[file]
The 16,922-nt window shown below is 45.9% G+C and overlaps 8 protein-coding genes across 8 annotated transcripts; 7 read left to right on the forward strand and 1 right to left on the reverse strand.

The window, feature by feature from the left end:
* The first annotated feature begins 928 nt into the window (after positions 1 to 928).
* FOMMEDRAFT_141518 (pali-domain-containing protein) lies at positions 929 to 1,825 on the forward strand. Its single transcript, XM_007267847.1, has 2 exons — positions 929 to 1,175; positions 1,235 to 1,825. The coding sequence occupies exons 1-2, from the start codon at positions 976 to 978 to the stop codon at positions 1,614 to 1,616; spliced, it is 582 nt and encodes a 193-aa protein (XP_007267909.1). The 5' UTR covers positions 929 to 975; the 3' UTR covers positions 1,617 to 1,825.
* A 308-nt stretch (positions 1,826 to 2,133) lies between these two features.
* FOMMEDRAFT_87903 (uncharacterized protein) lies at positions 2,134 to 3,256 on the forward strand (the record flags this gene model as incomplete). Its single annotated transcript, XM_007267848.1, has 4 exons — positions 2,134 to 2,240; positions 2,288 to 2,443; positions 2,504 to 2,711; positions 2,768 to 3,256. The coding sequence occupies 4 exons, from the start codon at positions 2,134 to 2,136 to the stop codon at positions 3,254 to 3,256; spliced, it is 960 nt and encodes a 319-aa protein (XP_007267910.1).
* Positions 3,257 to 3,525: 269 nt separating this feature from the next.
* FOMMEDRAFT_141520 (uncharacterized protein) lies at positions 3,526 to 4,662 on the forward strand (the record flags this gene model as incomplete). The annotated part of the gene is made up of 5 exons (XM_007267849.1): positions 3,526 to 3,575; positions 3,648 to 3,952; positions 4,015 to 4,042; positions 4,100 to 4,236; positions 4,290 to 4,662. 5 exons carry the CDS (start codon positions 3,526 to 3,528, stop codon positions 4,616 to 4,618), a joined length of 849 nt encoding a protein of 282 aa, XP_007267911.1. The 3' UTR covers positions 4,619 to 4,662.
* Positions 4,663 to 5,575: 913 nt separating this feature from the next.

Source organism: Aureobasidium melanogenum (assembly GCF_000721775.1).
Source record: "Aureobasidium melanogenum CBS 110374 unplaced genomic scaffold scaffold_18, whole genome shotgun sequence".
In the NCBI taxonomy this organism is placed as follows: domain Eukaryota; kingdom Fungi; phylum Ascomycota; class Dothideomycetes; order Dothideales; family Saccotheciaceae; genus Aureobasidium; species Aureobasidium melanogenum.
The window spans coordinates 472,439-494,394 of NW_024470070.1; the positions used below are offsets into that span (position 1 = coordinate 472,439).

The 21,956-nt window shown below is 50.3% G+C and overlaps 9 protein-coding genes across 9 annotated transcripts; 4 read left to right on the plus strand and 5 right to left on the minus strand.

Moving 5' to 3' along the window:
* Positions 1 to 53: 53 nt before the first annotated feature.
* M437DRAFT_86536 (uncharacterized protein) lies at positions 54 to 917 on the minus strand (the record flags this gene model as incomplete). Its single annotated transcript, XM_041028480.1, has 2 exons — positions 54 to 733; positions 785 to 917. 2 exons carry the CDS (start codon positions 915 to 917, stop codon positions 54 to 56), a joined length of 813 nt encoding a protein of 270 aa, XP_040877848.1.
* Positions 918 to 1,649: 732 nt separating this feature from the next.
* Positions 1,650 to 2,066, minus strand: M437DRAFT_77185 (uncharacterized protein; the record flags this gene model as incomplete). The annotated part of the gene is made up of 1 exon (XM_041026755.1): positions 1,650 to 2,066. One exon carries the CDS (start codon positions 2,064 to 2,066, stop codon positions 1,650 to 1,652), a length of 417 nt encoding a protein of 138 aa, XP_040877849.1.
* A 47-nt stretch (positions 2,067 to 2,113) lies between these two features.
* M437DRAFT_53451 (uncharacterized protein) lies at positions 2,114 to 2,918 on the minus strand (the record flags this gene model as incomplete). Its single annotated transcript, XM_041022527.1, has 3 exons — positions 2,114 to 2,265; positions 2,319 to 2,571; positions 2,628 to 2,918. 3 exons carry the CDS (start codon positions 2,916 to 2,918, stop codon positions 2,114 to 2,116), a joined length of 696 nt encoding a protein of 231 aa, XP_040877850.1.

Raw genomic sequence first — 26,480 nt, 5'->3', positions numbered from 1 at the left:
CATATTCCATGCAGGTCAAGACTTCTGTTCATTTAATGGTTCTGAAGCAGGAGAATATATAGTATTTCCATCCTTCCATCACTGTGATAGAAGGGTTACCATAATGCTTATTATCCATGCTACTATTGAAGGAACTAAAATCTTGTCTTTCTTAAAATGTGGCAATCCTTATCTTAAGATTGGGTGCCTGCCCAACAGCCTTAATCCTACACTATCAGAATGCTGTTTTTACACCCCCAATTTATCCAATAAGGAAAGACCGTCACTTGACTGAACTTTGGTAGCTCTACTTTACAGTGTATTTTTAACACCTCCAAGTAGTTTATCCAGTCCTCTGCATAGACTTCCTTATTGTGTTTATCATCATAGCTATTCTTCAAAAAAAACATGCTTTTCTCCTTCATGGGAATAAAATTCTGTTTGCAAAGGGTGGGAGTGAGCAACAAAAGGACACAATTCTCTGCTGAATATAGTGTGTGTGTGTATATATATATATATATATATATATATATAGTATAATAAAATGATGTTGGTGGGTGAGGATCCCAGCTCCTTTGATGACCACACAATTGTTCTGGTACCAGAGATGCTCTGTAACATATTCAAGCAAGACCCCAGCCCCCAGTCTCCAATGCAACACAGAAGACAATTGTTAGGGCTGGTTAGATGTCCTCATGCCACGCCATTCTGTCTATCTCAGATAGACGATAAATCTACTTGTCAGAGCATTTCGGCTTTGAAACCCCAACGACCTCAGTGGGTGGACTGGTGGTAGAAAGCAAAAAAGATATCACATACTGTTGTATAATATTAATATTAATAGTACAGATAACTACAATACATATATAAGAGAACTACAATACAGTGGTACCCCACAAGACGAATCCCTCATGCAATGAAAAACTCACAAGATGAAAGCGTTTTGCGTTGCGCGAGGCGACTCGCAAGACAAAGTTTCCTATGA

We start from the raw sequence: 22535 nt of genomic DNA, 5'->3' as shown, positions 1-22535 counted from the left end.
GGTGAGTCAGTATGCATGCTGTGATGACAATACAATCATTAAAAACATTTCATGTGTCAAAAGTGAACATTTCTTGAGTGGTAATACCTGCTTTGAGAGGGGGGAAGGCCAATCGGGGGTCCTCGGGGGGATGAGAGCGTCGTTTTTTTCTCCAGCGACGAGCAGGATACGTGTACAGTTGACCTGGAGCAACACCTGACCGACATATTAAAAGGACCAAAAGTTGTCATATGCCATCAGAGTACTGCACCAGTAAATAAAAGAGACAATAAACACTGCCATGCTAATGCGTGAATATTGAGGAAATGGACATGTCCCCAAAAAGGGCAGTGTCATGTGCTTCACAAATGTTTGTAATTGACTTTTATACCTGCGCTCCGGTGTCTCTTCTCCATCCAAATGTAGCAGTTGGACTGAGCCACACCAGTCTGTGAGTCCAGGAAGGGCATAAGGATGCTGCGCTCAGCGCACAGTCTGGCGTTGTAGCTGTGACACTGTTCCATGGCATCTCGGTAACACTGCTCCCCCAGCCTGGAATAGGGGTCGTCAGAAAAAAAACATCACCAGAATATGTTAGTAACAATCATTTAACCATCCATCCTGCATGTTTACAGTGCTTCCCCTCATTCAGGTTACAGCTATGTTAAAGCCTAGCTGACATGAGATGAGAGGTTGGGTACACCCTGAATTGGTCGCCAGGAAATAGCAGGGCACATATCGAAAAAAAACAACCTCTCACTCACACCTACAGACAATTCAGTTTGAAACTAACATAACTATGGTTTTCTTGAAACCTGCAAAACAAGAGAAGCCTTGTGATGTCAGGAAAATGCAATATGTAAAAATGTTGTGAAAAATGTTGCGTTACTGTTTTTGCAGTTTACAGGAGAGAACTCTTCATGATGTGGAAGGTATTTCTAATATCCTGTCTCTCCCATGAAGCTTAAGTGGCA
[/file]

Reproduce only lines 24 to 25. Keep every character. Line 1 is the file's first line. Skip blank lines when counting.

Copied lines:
We start from the raw sequence: 22535 nt of genomic DNA, 5'->3' as shown, positions 1-22535 counted from the left end.
GGTGAGTCAGTATGCATGCTGTGATGACAATACAATCATTAAAAACATTTCATGTGTCAAAAGTGAACATTTCTTGAGTGGTAATACCTGCTTTGAGAGGGGGGAAGGCCAATCGGGGGTCCTCGGGGGGATGAGAGCGTCGTTTTTTTCTCCAGCGACGAGCAGGATACGTGTACAGTTGACCTGGAGCAACACCTGACCGACATATTAAAAGGACCAAAAGTTGTCATATGCCATCAGAGTACTGCACCAGTAAATAAAAGAGACAATAAACACTGCCATGCTAATGCGTGAATATTGAGGAAATGGACATGTCCCCAAAAAGGGCAGTGTCATGTGCTTCACAAATGTTTGTAATTGACTTTTATACCTGCGCTCCGGTGTCTCTTCTCCATCCAAATGTAGCAGTTGGACTGAGCCACACCAGTCTGTGAGTCCAGGAAGGGCATAAGGATGCTGCGCTCAGCGCACAGTCTGGCGTTGTAGCTGTGACACTGTTCCATGGCATCTCGGTAACACTGCTCCCCCAGCCTGGAATAGGGGTCGTCAGAAAAAAAACATCACCAGAATATGTTAGTAACAATCATTTAACCATCCATCCTGCATGTTTACAGTGCTTCCCCTCATTCAGGTTACAGCTATGTTAAAGCCTAGCTGACATGAGATGAGAGGTTGGGTACACCCTGAATTGGTCGCCAGGAAATAGCAGGGCACATATCGAAAAAAAACAACCTCTCACTCACACCTACAGACAATTCAGTTTGAAACTAACATAACTATGGTTTTCTTGAAACCTGCAAAACAAGAGAAGCCTTGTGATGTCAGGAAAATGCAATATGTAAAAATGTTGTGAAAAATGTTGCGTTACTGTTTTTGCAGTTTACAGGAGAGAACTCTTCATGATGTGGAAGGTATTTCTAATATCCTGTCTCTCCCATGAAGCTTAAGTGGCA